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Electromagnetic repulsion force

  1. May 5, 2016 #1
    1. The problem statement, all variables and given/known data
    An infinitesimally small bar magnet of dipole moment ##\vec{M}## is pointing and moving with the speed v in the x direction. A small closed circular conducting loop of radius a and negligible self inductance lies in the y-z plane with its centre at x = 0, and its axis coinciding with the x axis. Find the force opposing the motion of the magnet, if the resistance of the loop is R. Assume that the distance x of the magnet from the centre of the loop is much greater than a.

    2. Relevant equations


    3. The attempt at a solution
    Magnetic field due to the magnet of dipole moment ##\vec{M}## on its axis at a distance x (i.e. at the centre of the ring) = ##B = \dfrac{2μ_0M}{4πx^3} = \dfrac{μ_0M}{2πx^3}##

    ##φ_{ring} = B.A = \dfrac{μ_0M}{2πx^3}.πa^2 = \dfrac{μ_0Ma^2}{2x^3}##

    ##|ε| = \dfrac{dφ}{dt} = \dfrac{3μ_0Ma^2v}{2x^4}##

    ##i## (flowing in ring) = ## \dfrac{3μ_0Ma^2v}{2x^4R}##

    After this, I'm confused.
    My attempt:
    ## F = ilB = \dfrac{3μ_0Ma^2v}{2x^4R}.2a.\dfrac{μ_0M}{2πx^3}##

    ## F = \dfrac{3μ_0M^2a^3v}{2x^7Rπ}##

    This answer is wrong. It is surely due to me having taken l = 2a. Usually, when we consider arbitrarily shaped conductors in a uniform magnetic field (it is uniform on the ring as x>>a), the force, i.e.
    ##\vec{F} = \int I \vec{dL} × \vec{B} = I \vec{L} × \vec{B}## where ##\vec{L}## is the length vector joining initial and final points of the conductor. Now, in case of a circular loop, this should've been zero. But that is clearly wrong as there is some force due to lenz's law. I believe it is wrong because the lorentz force equation can't be applied to currents induced due to the magnetic field. It can only be used when we have a current carrying conductor placed in an external magnetic field (I think). In any case, I'm not sure what to do. Please help.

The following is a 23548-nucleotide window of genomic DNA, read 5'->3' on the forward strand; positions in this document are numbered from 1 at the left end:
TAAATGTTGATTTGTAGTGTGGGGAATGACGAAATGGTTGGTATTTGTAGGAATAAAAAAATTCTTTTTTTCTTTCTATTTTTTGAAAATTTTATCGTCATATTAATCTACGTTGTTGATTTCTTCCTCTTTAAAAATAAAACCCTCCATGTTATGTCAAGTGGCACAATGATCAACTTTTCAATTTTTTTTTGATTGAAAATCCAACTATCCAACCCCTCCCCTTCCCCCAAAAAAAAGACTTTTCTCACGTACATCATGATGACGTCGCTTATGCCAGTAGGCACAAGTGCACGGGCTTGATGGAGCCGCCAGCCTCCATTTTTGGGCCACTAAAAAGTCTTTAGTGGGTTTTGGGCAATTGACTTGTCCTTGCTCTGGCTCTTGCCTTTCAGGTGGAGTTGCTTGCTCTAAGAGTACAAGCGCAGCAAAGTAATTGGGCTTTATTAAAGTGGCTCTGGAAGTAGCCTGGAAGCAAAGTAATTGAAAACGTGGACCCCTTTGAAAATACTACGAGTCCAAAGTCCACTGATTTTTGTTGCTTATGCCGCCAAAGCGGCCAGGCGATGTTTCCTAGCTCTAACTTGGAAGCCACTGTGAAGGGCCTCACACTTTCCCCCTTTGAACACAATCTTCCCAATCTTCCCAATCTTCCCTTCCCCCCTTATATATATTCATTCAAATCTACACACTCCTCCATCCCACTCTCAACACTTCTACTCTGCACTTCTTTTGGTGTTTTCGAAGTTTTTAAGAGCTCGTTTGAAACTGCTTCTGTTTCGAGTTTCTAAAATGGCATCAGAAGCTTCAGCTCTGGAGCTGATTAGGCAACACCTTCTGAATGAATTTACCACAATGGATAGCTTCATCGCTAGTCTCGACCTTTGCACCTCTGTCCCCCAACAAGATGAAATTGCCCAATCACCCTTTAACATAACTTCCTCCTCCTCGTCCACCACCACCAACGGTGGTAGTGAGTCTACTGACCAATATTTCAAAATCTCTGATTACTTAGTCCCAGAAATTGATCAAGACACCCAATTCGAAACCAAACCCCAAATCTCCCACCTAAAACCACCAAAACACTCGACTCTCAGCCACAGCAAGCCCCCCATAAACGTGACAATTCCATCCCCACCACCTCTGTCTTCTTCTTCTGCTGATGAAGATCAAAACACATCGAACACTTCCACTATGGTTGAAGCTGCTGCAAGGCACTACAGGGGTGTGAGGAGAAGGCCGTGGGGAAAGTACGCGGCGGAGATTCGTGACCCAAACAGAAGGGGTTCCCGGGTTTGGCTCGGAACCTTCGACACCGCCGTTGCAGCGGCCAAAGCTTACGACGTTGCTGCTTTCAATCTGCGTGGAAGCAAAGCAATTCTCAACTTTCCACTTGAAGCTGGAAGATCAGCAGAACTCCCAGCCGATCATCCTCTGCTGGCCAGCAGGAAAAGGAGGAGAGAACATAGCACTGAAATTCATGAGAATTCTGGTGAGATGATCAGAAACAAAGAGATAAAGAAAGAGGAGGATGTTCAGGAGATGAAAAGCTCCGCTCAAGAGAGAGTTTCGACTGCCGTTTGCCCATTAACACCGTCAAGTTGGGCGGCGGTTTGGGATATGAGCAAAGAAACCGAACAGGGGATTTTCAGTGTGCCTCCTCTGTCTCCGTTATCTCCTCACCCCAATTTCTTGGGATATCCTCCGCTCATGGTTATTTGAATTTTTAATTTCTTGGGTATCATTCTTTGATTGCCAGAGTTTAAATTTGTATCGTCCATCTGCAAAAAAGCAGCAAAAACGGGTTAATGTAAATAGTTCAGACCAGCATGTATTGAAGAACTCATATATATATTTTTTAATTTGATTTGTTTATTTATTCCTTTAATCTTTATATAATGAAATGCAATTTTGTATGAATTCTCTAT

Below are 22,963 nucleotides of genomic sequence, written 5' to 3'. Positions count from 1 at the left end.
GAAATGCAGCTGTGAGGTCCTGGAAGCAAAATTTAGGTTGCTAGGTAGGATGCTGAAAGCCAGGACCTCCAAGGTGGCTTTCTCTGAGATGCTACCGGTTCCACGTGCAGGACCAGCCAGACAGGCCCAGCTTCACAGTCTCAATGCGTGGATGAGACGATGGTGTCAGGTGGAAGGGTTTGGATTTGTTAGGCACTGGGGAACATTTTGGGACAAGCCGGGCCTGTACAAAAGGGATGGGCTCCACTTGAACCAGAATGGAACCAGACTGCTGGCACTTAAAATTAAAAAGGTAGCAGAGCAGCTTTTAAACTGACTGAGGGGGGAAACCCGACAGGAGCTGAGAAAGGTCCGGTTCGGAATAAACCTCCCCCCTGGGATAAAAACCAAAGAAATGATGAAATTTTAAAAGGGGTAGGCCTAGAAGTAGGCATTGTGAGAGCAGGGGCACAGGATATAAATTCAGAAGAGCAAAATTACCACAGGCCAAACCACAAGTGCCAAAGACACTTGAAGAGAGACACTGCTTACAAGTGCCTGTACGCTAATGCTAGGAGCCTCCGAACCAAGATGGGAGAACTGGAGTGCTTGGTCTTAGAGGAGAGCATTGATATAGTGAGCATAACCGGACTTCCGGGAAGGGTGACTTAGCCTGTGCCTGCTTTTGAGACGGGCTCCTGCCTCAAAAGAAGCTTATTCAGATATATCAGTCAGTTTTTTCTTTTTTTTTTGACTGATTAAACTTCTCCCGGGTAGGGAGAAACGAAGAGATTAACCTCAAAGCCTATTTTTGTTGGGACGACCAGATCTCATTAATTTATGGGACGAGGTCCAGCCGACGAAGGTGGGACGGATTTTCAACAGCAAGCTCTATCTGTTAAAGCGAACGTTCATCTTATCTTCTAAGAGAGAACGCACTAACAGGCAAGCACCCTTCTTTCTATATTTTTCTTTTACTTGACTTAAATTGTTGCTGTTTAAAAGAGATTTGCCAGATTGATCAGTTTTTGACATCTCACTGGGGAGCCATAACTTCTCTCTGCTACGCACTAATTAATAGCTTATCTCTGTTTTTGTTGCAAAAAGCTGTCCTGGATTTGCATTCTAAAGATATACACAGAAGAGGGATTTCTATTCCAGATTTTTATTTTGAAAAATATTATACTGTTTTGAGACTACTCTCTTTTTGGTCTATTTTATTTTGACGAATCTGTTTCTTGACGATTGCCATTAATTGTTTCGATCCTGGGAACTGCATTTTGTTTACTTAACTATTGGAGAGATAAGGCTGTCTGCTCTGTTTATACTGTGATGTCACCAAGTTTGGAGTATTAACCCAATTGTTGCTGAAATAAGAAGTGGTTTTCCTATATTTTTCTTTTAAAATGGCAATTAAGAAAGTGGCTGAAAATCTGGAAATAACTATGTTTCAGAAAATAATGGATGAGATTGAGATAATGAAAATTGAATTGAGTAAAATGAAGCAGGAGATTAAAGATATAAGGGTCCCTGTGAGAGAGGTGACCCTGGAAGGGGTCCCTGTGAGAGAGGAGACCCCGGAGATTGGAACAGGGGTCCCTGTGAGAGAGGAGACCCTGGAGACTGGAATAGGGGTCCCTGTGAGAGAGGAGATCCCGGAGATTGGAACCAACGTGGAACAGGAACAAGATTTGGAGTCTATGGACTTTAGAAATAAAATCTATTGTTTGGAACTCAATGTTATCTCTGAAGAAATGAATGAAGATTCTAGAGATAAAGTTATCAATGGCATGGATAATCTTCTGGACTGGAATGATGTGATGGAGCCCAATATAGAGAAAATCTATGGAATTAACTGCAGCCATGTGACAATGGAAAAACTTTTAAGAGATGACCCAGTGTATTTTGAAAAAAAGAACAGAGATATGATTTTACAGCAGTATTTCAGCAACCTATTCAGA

2. jcsd
  3. May 6, 2016 #2

    TSny

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    I think your expression for the current looks good. If you approximate the magnetic field as purely in the x direction at the loop, would there be any net magnetic force on the loop? Consider the direction of the magnetic force on a small element of length of the loop if the B field has only an x component.
     
  4. May 7, 2016 #3
    Zero, because magnetic force on a coil of wire is always zero in a uniform magnetic field?
     
  5. May 7, 2016 #4

    TSny

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    Yes. For the force calculation, you'll need to take into account that B is not actually uniform.
     
  6. May 7, 2016 #5
    How do I start?
     
  7. May 7, 2016 #6

    TSny

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